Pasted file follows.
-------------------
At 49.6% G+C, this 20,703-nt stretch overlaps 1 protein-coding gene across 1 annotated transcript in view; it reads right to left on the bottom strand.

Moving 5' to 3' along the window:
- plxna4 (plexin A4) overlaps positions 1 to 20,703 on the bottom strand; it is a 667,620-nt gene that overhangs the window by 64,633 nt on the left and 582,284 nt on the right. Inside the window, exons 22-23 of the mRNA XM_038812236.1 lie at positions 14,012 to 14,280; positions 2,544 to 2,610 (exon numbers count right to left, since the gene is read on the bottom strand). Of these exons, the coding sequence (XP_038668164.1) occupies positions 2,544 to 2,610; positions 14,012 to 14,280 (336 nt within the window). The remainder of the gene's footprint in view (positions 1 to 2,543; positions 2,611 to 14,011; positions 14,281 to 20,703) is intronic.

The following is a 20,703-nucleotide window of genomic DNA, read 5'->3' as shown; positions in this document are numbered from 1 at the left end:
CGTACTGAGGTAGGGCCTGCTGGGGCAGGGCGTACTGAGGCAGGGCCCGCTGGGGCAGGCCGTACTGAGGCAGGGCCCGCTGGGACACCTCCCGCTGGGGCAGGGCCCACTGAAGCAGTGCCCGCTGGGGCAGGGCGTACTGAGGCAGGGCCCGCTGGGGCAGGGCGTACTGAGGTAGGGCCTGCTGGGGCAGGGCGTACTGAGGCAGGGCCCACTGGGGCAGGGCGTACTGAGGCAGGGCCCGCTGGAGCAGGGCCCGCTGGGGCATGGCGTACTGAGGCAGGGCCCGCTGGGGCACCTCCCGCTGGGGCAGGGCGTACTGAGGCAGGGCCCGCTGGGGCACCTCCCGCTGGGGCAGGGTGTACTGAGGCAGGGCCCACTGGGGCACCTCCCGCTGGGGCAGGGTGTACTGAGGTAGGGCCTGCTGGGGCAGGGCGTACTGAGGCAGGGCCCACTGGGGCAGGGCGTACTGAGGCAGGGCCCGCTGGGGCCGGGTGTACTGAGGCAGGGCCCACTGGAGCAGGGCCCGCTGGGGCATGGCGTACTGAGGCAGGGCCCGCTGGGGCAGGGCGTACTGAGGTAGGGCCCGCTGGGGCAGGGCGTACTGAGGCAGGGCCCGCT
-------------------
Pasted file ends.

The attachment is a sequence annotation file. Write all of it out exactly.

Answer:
At 49.6% G+C, this 20,703-nt stretch overlaps 1 protein-coding gene across 1 annotated transcript in view; it reads right to left on the bottom strand.

Moving 5' to 3' along the window:
- plxna4 (plexin A4) overlaps positions 1 to 20,703 on the bottom strand; it is a 667,620-nt gene that overhangs the window by 64,633 nt on the left and 582,284 nt on the right. Inside the window, exons 22-23 of the mRNA XM_038812236.1 lie at positions 14,012 to 14,280; positions 2,544 to 2,610 (exon numbers count right to left, since the gene is read on the bottom strand). Of these exons, the coding sequence (XP_038668164.1) occupies positions 2,544 to 2,610; positions 14,012 to 14,280 (336 nt within the window). The remainder of the gene's footprint in view (positions 1 to 2,543; positions 2,611 to 14,011; positions 14,281 to 20,703) is intronic.

The following is a 20,703-nucleotide window of genomic DNA, read 5'->3' as shown; positions in this document are numbered from 1 at the left end:
CGTACTGAGGTAGGGCCTGCTGGGGCAGGGCGTACTGAGGCAGGGCCCGCTGGGGCAGGCCGTACTGAGGCAGGGCCCGCTGGGACACCTCCCGCTGGGGCAGGGCCCACTGAAGCAGTGCCCGCTGGGGCAGGGCGTACTGAGGCAGGGCCCGCTGGGGCAGGGCGTACTGAGGTAGGGCCTGCTGGGGCAGGGCGTACTGAGGCAGGGCCCACTGGGGCAGGGCGTACTGAGGCAGGGCCCGCTGGAGCAGGGCCCGCTGGGGCATGGCGTACTGAGGCAGGGCCCGCTGGGGCACCTCCCGCTGGGGCAGGGCGTACTGAGGCAGGGCCCGCTGGGGCACCTCCCGCTGGGGCAGGGTGTACTGAGGCAGGGCCCACTGGGGCACCTCCCGCTGGGGCAGGGTGTACTGAGGTAGGGCCTGCTGGGGCAGGGCGTACTGAGGCAGGGCCCACTGGGGCAGGGCGTACTGAGGCAGGGCCCGCTGGGGCCGGGTGTACTGAGGCAGGGCCCACTGGAGCAGGGCCCGCTGGGGCATGGCGTACTGAGGCAGGGCCCGCTGGGGCAGGGCGTACTGAGGTAGGGCCCGCTGGGGCAGGGCGTACTGAGGCAGGGCCCGCT